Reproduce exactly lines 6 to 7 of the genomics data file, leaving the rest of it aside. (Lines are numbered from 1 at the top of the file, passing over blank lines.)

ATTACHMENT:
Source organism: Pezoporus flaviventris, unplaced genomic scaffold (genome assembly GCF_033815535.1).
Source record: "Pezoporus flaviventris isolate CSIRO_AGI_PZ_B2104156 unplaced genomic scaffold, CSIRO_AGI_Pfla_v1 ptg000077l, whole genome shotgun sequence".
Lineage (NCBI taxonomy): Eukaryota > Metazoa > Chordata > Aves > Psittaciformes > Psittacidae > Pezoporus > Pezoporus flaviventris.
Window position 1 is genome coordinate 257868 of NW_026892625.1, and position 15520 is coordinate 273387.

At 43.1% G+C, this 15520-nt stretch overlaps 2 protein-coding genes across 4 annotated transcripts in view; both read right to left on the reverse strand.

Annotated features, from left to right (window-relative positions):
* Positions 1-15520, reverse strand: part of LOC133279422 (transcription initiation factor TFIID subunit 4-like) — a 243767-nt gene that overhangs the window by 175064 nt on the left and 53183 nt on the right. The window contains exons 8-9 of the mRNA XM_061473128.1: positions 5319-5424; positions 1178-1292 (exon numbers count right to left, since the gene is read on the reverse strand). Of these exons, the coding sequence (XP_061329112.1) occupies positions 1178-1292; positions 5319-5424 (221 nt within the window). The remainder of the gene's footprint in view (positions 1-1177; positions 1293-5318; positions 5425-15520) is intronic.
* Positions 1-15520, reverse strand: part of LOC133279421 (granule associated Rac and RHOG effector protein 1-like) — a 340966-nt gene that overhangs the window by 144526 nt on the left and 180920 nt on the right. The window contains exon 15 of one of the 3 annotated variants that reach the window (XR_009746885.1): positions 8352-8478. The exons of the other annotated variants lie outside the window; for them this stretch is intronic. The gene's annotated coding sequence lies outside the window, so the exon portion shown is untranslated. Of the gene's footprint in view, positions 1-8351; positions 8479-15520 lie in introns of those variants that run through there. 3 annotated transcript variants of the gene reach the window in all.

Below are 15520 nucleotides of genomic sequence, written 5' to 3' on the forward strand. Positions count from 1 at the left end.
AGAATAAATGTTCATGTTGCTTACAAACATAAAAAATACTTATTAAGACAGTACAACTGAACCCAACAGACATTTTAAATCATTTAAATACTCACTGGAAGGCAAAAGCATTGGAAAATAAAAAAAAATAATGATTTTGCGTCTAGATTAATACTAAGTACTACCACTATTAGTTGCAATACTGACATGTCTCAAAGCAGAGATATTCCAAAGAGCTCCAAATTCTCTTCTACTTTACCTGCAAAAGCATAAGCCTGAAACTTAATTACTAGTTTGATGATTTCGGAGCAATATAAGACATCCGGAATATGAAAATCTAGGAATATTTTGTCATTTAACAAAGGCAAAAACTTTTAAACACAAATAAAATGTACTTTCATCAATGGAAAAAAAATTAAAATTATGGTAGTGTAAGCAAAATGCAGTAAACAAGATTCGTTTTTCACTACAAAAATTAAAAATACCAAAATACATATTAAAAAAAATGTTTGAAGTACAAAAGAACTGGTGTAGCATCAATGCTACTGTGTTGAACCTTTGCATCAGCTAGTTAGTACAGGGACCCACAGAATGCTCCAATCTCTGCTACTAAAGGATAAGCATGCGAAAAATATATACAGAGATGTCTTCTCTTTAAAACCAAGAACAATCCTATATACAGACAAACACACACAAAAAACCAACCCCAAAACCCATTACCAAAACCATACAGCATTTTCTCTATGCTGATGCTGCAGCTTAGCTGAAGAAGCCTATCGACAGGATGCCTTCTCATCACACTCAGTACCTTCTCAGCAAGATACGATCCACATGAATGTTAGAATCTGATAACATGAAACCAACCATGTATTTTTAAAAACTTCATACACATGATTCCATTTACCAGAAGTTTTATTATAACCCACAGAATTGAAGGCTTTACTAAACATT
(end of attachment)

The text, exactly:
Annotated features, from left to right (window-relative positions):
* Positions 1-15520, reverse strand: part of LOC133279422 (transcription initiation factor TFIID subunit 4-like) — a 243767-nt gene that overhangs the window by 175064 nt on the left and 53183 nt on the right. The window contains exons 8-9 of the mRNA XM_061473128.1: positions 5319-5424; positions 1178-1292 (exon numbers count right to left, since the gene is read on the reverse strand). Of these exons, the coding sequence (XP_061329112.1) occupies positions 1178-1292; positions 5319-5424 (221 nt within the window). The remainder of the gene's footprint in view (positions 1-1177; positions 1293-5318; positions 5425-15520) is intronic.